- USD 7.99
Descripción de editorial
A Washington Post Notable Fiction Book for 2011
One of The Telegraph's Best Fiction Books 2011
Far from London's crime and pollution, Hanmouth's wealthier residents live in picturesque, heavily mortgaged cottages in the center of a town packed with artisanal cheese shops and antiques stores. They're reminded of the town's less desirable outskirts—with their grim, flimsy housing stock and chain stores—only when their neighbors have the presumption to claim also to live in Hanmouth.
When an eight-year-old girl from the outer area goes missing, England's eyes suddenly turn toward the sleepy town with a curiosity as piercing and unblinking as the closed-circuit security cameras that line Hanmouth's idyllic streets. But somehow these cameras have missed the abduction of the girl, whose name is China. Is her blank-eyed hairdresser mother hiding her as part of a moneymaking hoax? Has she been abducted by one of the lurking perverts the townspeople imagine the cameras are protecting them from? Perhaps more cameras are needed?
As it turns out, more than one resident of Hanmouth has a secret hidden behind closed doors. There's Sam and Harry, the cheesemonger and aristocrat who lead the county's gay orgies. The quiet husband of postcolonial theorist Miranda (everyone agrees she's marvelous) keeps a male lover, while their daughter disembowels dolls she's named Child Pornography and Slightly Jewish. Moral crusader John Calvin's Neighborhood Watch has an unusual reason for holding its meetings in secret. And, of course, somewhere out there is the house where little China is hidden.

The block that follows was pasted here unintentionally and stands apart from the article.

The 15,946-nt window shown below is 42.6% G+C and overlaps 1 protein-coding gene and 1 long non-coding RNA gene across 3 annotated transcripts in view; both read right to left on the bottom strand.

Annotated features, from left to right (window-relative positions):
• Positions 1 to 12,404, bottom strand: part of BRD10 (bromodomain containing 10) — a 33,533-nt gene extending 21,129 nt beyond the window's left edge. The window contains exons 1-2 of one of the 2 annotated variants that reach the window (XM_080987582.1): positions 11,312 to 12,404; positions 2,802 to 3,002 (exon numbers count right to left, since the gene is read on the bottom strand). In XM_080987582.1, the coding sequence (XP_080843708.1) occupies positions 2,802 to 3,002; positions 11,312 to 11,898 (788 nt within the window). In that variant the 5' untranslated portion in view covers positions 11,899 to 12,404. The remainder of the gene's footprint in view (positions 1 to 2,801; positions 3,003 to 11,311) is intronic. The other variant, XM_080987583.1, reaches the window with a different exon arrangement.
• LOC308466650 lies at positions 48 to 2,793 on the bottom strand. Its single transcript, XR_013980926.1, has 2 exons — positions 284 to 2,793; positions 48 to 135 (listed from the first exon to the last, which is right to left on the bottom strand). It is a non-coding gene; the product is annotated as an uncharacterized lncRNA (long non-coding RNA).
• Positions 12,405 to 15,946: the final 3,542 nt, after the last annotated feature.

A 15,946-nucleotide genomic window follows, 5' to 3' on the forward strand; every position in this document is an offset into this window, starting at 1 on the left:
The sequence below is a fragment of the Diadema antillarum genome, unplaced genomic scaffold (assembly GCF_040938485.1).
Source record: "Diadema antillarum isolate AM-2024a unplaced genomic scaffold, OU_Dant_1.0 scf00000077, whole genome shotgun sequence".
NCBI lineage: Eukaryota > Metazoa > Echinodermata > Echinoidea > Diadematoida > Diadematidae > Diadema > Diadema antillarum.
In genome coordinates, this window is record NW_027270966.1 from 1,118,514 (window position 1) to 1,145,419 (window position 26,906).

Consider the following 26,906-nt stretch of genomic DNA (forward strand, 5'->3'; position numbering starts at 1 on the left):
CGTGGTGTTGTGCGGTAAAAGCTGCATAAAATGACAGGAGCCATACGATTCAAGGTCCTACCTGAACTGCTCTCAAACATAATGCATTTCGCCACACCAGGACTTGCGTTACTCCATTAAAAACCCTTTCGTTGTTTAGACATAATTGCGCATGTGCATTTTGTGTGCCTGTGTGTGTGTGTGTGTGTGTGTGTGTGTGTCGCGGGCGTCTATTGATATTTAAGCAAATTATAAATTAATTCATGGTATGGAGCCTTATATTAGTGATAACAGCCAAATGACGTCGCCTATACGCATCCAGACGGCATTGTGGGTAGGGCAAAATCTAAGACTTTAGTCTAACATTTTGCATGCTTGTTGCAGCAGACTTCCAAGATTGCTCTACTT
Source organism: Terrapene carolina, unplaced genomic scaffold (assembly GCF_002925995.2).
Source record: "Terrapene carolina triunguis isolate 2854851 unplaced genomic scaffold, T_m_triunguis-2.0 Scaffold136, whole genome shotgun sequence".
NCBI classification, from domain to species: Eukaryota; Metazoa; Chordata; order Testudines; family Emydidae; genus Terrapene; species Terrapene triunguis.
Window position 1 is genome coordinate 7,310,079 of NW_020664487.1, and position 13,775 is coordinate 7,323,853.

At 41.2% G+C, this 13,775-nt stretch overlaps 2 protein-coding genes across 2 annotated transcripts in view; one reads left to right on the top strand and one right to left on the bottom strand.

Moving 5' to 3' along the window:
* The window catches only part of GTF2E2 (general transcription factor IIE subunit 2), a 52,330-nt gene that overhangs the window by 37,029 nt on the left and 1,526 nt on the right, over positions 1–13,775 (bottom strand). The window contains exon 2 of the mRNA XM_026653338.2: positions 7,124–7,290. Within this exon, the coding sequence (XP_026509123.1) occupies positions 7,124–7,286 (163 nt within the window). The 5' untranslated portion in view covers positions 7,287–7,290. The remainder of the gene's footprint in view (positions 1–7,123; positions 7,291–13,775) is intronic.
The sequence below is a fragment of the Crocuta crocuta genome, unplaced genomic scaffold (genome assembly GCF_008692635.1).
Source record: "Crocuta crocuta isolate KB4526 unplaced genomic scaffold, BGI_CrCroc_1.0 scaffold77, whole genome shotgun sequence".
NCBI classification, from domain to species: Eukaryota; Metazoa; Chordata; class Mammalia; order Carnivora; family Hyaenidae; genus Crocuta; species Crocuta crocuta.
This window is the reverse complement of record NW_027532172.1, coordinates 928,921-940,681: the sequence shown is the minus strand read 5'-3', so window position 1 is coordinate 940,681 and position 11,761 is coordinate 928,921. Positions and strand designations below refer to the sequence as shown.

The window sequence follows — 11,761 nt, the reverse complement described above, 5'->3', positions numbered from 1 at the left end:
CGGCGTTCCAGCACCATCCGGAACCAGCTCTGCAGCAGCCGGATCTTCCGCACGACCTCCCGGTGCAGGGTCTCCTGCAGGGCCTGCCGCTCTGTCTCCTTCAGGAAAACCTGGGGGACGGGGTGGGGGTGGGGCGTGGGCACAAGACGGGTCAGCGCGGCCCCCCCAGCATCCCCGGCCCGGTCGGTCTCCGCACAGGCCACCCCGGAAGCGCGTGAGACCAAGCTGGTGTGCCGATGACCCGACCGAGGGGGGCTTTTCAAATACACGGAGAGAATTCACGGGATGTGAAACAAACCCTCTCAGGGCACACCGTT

With the dark hilarity and unflinching honesty of a modern-day Middlemarch, King of the Badgers demolishes the already fragile privacy of Hanmouth's inhabitants. These characters, exquisitely drawn and rawly human, proclaim Philip Hensher's status as an extraordinary chronicler of the domestic, and one of the world's most dazzling and ambitious novelists.
Hensher begins his ambitious tapestry with the disappearance of little China O'Connor from a working-class neighborhood on the outskirts of fictional Hanmouth, Devon. Among the sympathetic English folk is the teenage Hettie, who conducts hilariously brutal trials with dolls given names like "Child Pornography," and whose sentencing involves hatpins and immolation. China's fate remains a mystery for much of the book, and Hensher turns to the raucous fun had by a group of unruly gay men in town and the overweight son of a family new to Hanmouth. Hensher's brilliance shines in the rollicking parties, sendups of provincial book clubs, and smug academic infighting; his scenes are well-drawn and hilarious. Lurking around the edges of the novel are larger questions about ceding privacy for the public good (a one-man neighborhood watch insists on more CCTV cameras with a slogan Orwell would have loved). Though the book clearly has no intention of being "about" a missing girl, the long sidelining of her thread was a risky choice and will surely test the patience of some readers. But then, just when you think it's safe to let your children play in the yard, Hensher offers a hint at China's fate with an icy control that is terribly disturbing.